The American Heart Association suggests that 8 to 10% of daily calories should come from polyunsaturated fats. A good diet should seek to decrease the consumption of saturated fat and reduce blood cholesterol. Animal fats are rich in saturated fats.
While choosing the type of fat that we should consume in our diet, it is best to avoid trans-fatty acids or trans fats. Heating liquid vegetable oils make trans fats in the presence of hydrogen gas and a catalyst. This process is called hydrogenation. Partial hydrogenation makes the oil more stable and less likely to turn rancid. Fat is converted into a solid and functions more like margarine or shortening.
Partially hydrogenated oils can withstand repeated heating. These do not break down and so are ideal for frying fast foods. Trans fats are also found naturally in beef fat and dairy fat, although in small amounts. Trans fats raise bad cholesterol and lower good cholesterol. These are particularly bad for the heart, blood vessels and generally are bad for our health.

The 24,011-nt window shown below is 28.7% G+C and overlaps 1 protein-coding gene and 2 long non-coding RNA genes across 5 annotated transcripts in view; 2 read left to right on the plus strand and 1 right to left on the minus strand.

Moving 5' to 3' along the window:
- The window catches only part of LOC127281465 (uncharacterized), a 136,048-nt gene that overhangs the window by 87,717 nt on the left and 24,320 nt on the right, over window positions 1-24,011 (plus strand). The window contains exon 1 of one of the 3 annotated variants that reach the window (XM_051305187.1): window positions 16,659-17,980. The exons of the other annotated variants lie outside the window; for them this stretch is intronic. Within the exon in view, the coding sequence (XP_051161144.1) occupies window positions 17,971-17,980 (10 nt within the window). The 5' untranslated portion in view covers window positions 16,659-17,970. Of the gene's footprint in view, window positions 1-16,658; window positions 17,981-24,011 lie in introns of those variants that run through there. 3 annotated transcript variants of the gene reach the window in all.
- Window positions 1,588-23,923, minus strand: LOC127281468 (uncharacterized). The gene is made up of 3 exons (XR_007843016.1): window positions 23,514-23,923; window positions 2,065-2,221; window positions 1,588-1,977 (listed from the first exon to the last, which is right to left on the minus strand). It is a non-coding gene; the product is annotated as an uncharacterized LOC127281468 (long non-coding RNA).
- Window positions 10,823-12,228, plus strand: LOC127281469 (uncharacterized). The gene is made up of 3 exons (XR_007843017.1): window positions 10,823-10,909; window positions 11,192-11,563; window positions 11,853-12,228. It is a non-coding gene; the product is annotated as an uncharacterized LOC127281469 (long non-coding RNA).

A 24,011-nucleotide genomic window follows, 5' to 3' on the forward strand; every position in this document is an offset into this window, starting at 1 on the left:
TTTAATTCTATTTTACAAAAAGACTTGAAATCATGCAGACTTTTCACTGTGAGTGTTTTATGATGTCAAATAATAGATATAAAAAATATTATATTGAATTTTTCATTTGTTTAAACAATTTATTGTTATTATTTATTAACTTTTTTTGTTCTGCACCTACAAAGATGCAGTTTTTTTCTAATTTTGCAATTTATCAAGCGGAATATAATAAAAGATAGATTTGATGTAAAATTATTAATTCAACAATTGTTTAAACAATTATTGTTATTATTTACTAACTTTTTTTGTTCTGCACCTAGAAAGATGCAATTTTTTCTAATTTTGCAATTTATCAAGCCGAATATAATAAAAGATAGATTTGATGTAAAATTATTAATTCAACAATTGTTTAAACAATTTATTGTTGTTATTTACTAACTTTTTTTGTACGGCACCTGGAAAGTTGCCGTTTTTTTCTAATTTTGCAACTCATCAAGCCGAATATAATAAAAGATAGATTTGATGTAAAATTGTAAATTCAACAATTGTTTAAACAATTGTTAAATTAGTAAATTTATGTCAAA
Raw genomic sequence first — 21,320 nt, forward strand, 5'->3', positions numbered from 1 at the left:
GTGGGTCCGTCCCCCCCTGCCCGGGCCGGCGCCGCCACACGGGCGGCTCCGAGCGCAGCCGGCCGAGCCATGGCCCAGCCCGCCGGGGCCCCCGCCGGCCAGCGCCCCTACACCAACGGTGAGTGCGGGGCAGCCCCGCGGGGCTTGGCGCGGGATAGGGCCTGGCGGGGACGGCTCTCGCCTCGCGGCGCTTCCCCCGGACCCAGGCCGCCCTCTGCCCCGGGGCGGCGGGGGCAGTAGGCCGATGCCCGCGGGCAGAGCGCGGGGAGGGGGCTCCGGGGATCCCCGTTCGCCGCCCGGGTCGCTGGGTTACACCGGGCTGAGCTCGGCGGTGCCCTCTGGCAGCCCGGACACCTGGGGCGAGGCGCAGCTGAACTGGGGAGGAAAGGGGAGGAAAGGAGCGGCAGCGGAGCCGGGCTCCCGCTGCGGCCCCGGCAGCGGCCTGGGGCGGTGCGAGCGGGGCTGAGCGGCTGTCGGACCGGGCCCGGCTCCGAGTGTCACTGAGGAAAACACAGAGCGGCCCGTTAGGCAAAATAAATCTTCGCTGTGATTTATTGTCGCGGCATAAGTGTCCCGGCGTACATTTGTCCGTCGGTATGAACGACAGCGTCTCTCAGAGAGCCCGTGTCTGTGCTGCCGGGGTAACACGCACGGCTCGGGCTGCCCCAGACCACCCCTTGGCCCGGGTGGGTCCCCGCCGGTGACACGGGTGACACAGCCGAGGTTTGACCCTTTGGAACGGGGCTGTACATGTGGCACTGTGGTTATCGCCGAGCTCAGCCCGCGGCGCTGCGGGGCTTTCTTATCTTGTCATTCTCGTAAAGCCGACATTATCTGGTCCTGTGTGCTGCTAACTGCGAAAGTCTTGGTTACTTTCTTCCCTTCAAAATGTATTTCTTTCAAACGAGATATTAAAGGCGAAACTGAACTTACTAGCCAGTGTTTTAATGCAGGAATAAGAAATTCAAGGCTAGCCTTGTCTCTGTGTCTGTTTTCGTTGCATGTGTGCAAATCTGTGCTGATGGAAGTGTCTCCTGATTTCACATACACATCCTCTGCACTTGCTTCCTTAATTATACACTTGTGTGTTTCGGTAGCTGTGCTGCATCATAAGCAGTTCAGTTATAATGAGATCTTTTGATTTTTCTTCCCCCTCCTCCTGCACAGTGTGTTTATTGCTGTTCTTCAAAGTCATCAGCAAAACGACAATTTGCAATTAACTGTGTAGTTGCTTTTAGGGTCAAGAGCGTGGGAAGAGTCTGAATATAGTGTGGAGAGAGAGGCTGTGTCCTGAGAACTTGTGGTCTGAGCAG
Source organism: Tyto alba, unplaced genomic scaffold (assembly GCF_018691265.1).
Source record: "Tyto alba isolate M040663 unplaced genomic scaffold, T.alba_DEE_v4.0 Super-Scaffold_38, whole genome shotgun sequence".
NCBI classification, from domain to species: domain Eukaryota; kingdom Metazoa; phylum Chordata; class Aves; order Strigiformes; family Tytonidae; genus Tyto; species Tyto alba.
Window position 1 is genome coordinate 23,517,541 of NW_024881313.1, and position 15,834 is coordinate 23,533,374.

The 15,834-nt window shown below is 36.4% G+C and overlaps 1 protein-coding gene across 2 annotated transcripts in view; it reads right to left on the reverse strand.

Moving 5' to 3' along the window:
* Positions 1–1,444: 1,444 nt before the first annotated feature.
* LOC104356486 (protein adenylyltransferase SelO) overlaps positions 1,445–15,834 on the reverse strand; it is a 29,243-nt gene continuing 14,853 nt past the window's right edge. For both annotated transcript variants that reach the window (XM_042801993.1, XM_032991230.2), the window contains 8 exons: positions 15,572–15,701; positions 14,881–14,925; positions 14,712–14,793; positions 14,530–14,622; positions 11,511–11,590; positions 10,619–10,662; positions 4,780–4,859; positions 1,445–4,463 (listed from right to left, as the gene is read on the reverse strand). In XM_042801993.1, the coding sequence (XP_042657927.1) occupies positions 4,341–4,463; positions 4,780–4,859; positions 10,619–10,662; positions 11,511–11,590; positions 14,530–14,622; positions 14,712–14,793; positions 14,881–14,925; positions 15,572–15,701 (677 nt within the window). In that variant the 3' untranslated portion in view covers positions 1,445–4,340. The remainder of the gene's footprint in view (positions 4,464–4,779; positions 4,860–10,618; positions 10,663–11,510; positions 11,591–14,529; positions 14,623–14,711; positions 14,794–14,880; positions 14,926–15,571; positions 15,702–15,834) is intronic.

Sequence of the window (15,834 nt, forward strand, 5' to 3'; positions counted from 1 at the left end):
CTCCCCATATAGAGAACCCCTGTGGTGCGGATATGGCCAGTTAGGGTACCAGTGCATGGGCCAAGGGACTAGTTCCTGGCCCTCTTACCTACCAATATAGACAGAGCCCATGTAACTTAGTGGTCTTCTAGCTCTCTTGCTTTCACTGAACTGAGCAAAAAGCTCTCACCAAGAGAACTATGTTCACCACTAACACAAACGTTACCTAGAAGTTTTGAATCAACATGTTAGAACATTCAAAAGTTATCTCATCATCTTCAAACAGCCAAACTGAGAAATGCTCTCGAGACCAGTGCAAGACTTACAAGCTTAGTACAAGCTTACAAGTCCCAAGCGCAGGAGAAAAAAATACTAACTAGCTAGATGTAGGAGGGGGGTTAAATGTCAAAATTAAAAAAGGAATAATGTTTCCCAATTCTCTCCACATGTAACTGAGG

When taken in moderation, unsaturated fats help bring down blood cholesterol levels to replace harmful saturated fats. Unsaturated fats stay liquid at room temperatures. Some examples of food where these are found in high concentrations are olive, peanut, and canola oils, avocados, nuts like almonds, hazelnuts, and pumpkin and sesame seeds. These are examples of foods that are rich in monounsaturated fats.
Sunflower, corn, soybean, flaxseed oils, walnuts, fish, and canola oil are good polyunsaturated fatty acids sources. Canola has both mono and polyunsaturated fat. Omega 3 is unsaturated fat. While fish is a good source of this type of fat, these are also found in flax seeds, walnuts, canola oil, and soybean oil.
There are regional preferences for the type of fat consumed in food. Nutritionally speaking, a combination of plant-based oils is probably the best.